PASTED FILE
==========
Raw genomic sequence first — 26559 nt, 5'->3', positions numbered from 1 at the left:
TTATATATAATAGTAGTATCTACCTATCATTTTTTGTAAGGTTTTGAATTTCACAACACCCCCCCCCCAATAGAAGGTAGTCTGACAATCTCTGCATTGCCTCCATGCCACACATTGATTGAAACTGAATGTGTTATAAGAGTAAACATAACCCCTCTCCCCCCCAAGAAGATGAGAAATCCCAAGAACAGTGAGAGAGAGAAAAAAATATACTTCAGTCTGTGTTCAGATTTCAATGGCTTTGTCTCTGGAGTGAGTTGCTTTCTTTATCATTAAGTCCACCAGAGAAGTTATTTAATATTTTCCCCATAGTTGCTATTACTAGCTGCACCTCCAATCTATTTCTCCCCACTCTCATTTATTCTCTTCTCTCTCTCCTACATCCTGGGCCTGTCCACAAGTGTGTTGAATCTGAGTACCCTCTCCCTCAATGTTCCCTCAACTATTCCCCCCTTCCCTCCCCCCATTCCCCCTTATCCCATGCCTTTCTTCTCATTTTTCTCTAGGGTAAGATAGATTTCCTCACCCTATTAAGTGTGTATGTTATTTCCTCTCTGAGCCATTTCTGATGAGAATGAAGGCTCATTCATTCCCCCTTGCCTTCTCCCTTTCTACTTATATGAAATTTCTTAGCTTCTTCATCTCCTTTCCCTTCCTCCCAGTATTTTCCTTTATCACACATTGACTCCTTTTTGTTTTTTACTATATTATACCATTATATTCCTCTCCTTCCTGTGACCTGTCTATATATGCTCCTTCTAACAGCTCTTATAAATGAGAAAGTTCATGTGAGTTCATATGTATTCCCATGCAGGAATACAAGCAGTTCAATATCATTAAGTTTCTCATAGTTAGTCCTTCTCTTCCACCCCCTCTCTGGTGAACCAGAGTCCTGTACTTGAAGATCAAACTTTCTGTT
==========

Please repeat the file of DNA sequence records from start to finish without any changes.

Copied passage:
Raw genomic sequence first — 26559 nt, 5'->3', positions numbered from 1 at the left:
TTATATATAATAGTAGTATCTACCTATCATTTTTTGTAAGGTTTTGAATTTCACAACACCCCCCCCCCAATAGAAGGTAGTCTGACAATCTCTGCATTGCCTCCATGCCACACATTGATTGAAACTGAATGTGTTATAAGAGTAAACATAACCCCTCTCCCCCCCAAGAAGATGAGAAATCCCAAGAACAGTGAGAGAGAGAAAAAAATATACTTCAGTCTGTGTTCAGATTTCAATGGCTTTGTCTCTGGAGTGAGTTGCTTTCTTTATCATTAAGTCCACCAGAGAAGTTATTTAATATTTTCCCCATAGTTGCTATTACTAGCTGCACCTCCAATCTATTTCTCCCCACTCTCATTTATTCTCTTCTCTCTCTCCTACATCCTGGGCCTGTCCACAAGTGTGTTGAATCTGAGTACCCTCTCCCTCAATGTTCCCTCAACTATTCCCCCCTTCCCTCCCCCCATTCCCCCTTATCCCATGCCTTTCTTCTCATTTTTCTCTAGGGTAAGATAGATTTCCTCACCCTATTAAGTGTGTATGTTATTTCCTCTCTGAGCCATTTCTGATGAGAATGAAGGCTCATTCATTCCCCCTTGCCTTCTCCCTTTCTACTTATATGAAATTTCTTAGCTTCTTCATCTCCTTTCCCTTCCTCCCAGTATTTTCCTTTATCACACATTGACTCCTTTTTGTTTTTTACTATATTATACCATTATATTCCTCTCCTTCCTGTGACCTGTCTATATATGCTCCTTCTAACAGCTCTTATAAATGAGAAAGTTCATGTGAGTTCATATGTATTCCCATGCAGGAATACAAGCAGTTCAATATCATTAAGTTTCTCATAGTTAGTCCTTCTCTTCCACCCCCTCTCTGGTGAACCAGAGTCCTGTACTTGAAGATCAAACTTTCTGTT